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From Peter Firmstone <j...@zeus.net.au>
Subject Re: Towards Internet Jini Services (trust)
Date Tue, 05 Oct 2010 11:07:35 GMT
Yes I think Sim is talking about making trust decisions and Michal and I 
are talking about the handshake, we need both, I don't think we're 
having an issue of agreement, just understanding.

I'd like to see some kind of feedback service, where you give a good 
rating when you get a good service and a bad one when you don't.  I'd 
also like to see a security advisory service, for handling discovered 
vulnerabilities.  These things might be useful in making trust decisions.

I'd also like some trust levels defined, with a wider range of 
permissions as trust increases.  But I'd only like to grant the 
intersection of the trust level Set of Permissions and the Set requested.

I'd like to see the level of trust others are granting to a service via 
feedback services, if a service misbehaves and it's caught out, the 
level of trust will diminish.

Then we can go with the crowd, safety in numbers, like a school of fish, 
just don't get caught in a bait ball.

Cheers,

Peter.

Michal Kleczek wrote:
> Of course - I am not talking about the problem of deciding whether I should 
> trust a particular service - this is a completely different subject and I am 
> not really sure if we should even try to solve it since I don't think it is 
> possible to do without human intervention. In the end - choosing to trust and 
> use gmail versus yahoo is not something that can be done automatically.
>
> But checking whether an object (code + data) comes from the service I trust is 
> something that can be done and is a prerequisite to the above anyway.
>
> Michal
>
> On Tuesday 05 of October 2010 12:26:52 Michal Kleczek wrote:
>   
>> Don't know if we agree or not :) . So to make it simple I'd say that the
>> way proxy verification is done in Jini is IMHO fine - except that it is
>> done too late (after deserialization which requires running yet untrusted
>> code). Once we have it fixed - we're basically ready for the Internet (
>> sure there other issues to solve but IMHO this is the most basic).
>>
>> Michal
>>
>> On Tuesday 05 of October 2010 12:11:18 Sim IJskes - QCG wrote:
>>     
>>> On 10/04/2010 06:43 PM, Michal Kleczek wrote:
>>>       
>>>> Let me explain my position better:
>>>>
>>>> IMHO the problem to solve is: how to securely exchange information
>>>> between two parties without trusting third parties that u use to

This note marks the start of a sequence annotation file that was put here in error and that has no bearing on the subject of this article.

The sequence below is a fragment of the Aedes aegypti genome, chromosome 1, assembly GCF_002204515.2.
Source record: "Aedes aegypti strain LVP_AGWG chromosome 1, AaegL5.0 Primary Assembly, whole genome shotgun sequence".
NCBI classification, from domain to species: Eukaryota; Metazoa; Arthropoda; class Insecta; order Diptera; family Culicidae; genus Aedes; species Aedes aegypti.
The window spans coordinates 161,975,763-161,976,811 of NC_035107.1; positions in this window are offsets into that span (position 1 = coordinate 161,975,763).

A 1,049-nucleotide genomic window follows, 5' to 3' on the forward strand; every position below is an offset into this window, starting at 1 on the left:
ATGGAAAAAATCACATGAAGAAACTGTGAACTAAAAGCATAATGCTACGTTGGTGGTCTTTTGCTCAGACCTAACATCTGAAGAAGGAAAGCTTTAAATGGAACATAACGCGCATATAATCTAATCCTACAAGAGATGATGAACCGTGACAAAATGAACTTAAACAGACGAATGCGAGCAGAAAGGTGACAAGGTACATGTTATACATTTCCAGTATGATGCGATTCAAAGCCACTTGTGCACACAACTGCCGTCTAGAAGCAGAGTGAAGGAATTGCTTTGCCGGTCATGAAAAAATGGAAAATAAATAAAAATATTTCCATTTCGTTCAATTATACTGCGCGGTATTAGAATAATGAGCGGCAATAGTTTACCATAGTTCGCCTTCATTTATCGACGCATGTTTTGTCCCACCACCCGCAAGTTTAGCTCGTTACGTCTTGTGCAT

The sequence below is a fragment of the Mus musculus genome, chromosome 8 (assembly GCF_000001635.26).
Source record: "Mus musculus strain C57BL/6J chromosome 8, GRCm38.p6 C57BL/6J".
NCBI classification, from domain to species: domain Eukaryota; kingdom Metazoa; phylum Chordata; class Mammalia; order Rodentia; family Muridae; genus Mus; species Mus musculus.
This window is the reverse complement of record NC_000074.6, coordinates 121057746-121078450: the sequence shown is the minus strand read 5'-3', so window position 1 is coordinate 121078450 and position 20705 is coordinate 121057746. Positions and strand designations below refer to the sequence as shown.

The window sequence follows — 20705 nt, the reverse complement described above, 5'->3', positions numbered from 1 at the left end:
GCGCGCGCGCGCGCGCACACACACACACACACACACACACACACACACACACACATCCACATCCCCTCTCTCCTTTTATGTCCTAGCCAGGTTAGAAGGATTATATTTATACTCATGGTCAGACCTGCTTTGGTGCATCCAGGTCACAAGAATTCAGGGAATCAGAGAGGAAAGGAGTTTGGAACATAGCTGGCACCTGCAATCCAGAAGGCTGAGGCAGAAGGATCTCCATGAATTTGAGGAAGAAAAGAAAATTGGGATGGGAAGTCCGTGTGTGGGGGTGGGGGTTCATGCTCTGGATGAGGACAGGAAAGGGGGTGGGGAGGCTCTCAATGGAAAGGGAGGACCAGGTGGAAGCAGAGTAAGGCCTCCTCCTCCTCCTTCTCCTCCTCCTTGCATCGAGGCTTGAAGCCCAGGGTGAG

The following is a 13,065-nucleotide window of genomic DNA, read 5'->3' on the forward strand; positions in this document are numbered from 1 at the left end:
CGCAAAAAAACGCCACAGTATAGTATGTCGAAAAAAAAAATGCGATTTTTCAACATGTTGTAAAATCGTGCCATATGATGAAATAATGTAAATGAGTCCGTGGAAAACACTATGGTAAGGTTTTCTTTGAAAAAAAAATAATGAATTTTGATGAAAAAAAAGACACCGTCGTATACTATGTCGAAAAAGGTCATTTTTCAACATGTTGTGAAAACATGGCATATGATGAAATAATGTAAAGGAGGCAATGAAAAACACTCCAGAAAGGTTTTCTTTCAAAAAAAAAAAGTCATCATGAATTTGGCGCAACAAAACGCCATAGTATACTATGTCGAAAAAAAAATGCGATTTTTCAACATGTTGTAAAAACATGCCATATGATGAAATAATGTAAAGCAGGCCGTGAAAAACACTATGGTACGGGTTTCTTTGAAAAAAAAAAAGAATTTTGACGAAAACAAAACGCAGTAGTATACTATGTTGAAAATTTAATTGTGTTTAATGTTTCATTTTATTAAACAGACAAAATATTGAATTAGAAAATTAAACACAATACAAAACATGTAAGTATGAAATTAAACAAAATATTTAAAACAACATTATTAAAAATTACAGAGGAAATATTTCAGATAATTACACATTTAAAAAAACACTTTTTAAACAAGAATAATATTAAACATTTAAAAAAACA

>>>> send/receive it?
>>>>         
>>> By using cryptography.
>>>
>>>       
>>>> Your example with JPEG is actually excellent to illustrate my point.
>>>> The only way to make sure you got your images from a trusted party is
>>>> to _always_ use TLS - no web caches/proxies or anything like that.
>>>> Once you have those - you're out in the dark.
>>>>         
>>> Even when your HTTPS session goes through a proxy, it is still
>>> end-to-end. (unless you are victim of a MITM attack).
>>>
>>>       
>>>> It is no different than exchanging objects using untrusted
>>>> ServiceRegistrars or code using untrusted code servers. It is actually
>>>> no different than downloading a web page from your bank site - the
>>>> bytes you actually download come from an untrusted router somewhere in
>>>> the net anyway.
>>>>         
>>> But the mere fact that this router is untrusted does not reduce the
>>> level of security.
>>>
>>>       
>>>> Also - relying on trusted third parties to download code gives you
>>>> false sense of security - users of Android or iPhone that download
>>>> apps from (trusted) app stores should already know that.
>>>>         
>>> I'm not sure this creates a false sense of security. I've never thought
>>> is was secure. Did you? I much rather have my third party to be open
>>> about its practices than not.
>>>
>>>       
>>>> The solution is not to reject using proxies or any third parties. It is
>>>> to 1. introduce a way for you to make sure the data you've just
>>>> downloaded comes from the right source - no matter what means you used
>>>> to download it. 2. restrict downloaded code as much as possible
>>>>         
>>> The solution that is brewing does not reject proxies or third parties.
>>> It is more about accepting them, and remembering the trust choices we
>>> have made, and means to change this trust.
>>>
>>>       
>>>> Jini is almost there - we have Java security to restrict downloaded
>>>> code and we have a way to verify if an object came from a trusted
>>>> source. The only problem is that to do that we have to run some yet
>>>> untrusted code. Let's just try to solve this problem :)
>>>>         
>>> I'm still not sure if we agree or differ in opinion. Are you?
>>>
>>> Gr. Sim
>>>       
>
>   


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